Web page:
Wilson’s Learning on the Job is the best book for learning about academisation as it has been realised in the US. Once a CEO of an academy chain, Wilson’s book functions as a history of the Charter School movement in the US but also looks closely at the successes and failures of each provider.
One of my favourite sections is about the huge promises that all new school chains give, and how these are particularly audacious given the demographics the schools are often forced to serve. He notes:
At each school, the organizations’ executives promised parents clients, boards and regulators that students would outperform their peers in surroudning schools. What gave education entrepreneurs confidence that they could achieve a level of academic performance that eluded traditional public schools? In short, what would they do differently?
What Wilson reveals is that there isn’t a simple answer to that question though the eight most common things are:
- certain types of grade/class/ability grouping
- better use of time (e.g. longer days)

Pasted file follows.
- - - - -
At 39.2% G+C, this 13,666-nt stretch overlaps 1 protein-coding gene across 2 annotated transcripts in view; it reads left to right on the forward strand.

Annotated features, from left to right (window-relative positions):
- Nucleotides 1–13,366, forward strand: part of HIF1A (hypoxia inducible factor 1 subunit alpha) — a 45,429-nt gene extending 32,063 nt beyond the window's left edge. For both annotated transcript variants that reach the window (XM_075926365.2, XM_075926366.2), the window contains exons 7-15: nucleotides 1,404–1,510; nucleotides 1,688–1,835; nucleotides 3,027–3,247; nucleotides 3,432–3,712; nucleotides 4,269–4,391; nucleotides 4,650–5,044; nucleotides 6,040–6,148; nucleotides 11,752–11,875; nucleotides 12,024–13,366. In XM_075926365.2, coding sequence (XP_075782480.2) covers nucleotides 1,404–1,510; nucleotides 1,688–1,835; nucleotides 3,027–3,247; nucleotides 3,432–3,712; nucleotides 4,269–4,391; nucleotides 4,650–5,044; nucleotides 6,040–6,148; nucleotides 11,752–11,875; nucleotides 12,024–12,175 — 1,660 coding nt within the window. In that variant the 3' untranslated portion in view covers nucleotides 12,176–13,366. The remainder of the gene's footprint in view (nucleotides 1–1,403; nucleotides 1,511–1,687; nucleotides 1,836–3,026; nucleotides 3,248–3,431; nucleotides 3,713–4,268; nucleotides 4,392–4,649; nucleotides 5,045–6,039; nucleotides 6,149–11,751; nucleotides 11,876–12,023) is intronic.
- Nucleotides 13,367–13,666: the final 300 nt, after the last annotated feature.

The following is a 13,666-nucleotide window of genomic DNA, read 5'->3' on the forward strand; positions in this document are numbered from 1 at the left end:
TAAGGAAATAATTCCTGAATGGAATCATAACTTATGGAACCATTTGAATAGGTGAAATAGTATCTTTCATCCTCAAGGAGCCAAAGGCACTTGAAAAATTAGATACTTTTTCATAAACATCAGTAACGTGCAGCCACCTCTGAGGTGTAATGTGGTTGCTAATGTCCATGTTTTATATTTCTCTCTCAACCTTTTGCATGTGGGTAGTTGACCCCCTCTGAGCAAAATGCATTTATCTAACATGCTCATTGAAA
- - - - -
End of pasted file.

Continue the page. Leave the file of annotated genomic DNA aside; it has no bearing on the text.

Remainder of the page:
- give more parental choice
- have better school management
- detailed and well thought-out curriculum and pedagogy
- use new technology
- give teachers lots of professional development
- hold teachers accountable through rigorous and continuous data checking
It’s not a bad list. But it’s not particularly innovative either. Very many schools who aren’t academies in England were already (are already) doing this. And there are also – I would suggest – many not-so-good academies (and not) who purport to be doing these things yet are still failing horribly.
Still, it’s a start. And at least Wilson is clear about it. I love my (very much second hand) copy.
Categories: Free Schools